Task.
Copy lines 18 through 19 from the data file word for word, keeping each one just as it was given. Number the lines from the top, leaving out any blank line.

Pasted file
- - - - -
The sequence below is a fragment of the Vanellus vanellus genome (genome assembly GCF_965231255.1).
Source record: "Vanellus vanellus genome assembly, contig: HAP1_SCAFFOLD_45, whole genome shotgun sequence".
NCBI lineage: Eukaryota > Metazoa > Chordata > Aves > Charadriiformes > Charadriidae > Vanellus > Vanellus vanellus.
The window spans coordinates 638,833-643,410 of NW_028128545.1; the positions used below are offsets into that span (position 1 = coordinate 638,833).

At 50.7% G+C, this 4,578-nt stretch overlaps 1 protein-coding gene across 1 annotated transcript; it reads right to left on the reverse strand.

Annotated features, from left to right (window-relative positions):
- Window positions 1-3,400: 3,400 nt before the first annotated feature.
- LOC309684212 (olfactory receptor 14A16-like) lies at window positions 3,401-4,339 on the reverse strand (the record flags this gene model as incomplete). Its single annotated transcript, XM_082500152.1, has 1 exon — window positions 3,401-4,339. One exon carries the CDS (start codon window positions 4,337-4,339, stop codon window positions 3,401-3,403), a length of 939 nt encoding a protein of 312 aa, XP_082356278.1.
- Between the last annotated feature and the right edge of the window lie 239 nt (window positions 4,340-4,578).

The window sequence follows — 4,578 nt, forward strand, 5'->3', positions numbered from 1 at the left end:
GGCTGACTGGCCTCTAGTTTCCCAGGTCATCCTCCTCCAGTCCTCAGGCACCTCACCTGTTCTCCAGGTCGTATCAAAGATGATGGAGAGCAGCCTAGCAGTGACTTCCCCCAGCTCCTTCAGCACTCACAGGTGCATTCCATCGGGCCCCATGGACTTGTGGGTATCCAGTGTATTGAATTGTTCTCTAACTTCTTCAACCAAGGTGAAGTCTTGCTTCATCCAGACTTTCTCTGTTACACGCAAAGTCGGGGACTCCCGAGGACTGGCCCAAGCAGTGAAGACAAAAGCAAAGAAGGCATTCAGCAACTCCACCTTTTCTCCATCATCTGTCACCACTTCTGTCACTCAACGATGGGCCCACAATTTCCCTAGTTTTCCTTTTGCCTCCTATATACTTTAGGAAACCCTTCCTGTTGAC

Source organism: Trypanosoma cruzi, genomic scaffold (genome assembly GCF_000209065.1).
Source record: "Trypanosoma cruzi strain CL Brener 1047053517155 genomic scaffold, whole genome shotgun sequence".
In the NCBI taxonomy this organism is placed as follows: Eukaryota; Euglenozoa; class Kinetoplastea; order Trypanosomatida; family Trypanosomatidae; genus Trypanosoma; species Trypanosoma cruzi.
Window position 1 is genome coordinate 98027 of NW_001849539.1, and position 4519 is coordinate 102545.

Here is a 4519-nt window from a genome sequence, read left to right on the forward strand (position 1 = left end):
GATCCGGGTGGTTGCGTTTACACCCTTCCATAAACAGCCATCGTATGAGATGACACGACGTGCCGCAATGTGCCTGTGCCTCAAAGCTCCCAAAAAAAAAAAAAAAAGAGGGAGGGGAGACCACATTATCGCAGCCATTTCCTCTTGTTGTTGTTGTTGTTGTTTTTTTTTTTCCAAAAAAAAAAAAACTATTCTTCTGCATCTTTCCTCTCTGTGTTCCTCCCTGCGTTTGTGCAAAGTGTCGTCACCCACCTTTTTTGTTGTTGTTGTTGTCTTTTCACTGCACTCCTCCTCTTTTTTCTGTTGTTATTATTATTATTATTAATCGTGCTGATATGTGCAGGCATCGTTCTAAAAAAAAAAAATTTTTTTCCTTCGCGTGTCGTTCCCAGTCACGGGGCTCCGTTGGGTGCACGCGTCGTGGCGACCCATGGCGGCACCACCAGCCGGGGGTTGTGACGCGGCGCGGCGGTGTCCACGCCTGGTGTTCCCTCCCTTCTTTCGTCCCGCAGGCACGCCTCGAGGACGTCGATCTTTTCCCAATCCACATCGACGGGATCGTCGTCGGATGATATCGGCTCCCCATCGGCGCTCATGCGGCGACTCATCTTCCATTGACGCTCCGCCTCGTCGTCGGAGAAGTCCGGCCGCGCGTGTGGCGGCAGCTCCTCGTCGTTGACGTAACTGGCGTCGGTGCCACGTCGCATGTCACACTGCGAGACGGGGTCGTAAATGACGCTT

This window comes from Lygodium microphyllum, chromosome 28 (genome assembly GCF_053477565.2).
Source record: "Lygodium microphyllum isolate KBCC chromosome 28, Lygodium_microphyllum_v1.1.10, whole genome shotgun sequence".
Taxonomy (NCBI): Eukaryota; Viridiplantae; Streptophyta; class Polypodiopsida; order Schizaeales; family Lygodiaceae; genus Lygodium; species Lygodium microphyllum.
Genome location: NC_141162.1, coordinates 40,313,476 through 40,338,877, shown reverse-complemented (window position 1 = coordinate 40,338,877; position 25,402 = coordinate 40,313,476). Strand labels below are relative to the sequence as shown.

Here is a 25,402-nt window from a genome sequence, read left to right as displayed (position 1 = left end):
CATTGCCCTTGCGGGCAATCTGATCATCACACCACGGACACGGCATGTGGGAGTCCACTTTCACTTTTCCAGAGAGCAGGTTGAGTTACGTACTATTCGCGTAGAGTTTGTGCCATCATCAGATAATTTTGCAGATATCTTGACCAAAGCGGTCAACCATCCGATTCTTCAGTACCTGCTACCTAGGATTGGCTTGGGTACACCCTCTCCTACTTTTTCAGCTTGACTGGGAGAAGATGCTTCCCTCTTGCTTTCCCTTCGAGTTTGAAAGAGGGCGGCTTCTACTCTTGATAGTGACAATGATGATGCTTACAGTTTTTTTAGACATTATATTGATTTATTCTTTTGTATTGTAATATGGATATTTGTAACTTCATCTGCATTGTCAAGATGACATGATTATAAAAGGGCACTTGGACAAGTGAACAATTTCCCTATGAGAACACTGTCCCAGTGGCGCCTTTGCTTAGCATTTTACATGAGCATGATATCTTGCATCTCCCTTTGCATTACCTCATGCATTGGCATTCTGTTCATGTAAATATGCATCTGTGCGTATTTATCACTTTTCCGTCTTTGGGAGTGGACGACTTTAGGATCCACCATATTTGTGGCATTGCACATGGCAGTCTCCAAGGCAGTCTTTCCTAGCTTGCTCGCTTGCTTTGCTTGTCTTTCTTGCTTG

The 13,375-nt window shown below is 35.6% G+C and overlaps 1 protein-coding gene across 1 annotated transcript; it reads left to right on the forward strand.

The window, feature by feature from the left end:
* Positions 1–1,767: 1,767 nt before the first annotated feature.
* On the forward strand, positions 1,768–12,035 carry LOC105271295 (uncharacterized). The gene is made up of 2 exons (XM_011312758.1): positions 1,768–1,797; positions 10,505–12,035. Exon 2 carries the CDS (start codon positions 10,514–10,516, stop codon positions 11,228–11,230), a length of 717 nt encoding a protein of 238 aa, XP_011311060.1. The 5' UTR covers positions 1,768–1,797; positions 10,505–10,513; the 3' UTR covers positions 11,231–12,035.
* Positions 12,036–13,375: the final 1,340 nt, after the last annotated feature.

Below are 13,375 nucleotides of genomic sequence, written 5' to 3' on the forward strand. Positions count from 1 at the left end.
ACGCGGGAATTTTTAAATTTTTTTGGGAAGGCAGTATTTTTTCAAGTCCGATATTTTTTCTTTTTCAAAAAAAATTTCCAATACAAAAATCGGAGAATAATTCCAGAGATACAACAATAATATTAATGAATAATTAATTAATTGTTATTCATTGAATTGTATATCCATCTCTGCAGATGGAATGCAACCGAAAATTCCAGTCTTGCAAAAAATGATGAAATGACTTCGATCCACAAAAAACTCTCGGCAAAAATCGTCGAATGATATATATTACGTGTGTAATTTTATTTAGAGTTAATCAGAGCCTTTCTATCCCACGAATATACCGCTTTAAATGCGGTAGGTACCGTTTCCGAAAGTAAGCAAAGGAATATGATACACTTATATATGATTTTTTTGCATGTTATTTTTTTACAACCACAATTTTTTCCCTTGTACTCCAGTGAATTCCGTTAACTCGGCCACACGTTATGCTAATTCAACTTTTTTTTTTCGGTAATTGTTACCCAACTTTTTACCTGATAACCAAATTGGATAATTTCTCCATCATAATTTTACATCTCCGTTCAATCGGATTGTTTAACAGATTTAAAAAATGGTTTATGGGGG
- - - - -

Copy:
This window comes from Lygodium microphyllum, chromosome 28 (genome assembly GCF_053477565.2).
Source record: "Lygodium microphyllum isolate KBCC chromosome 28, Lygodium_microphyllum_v1.1.10, whole genome shotgun sequence".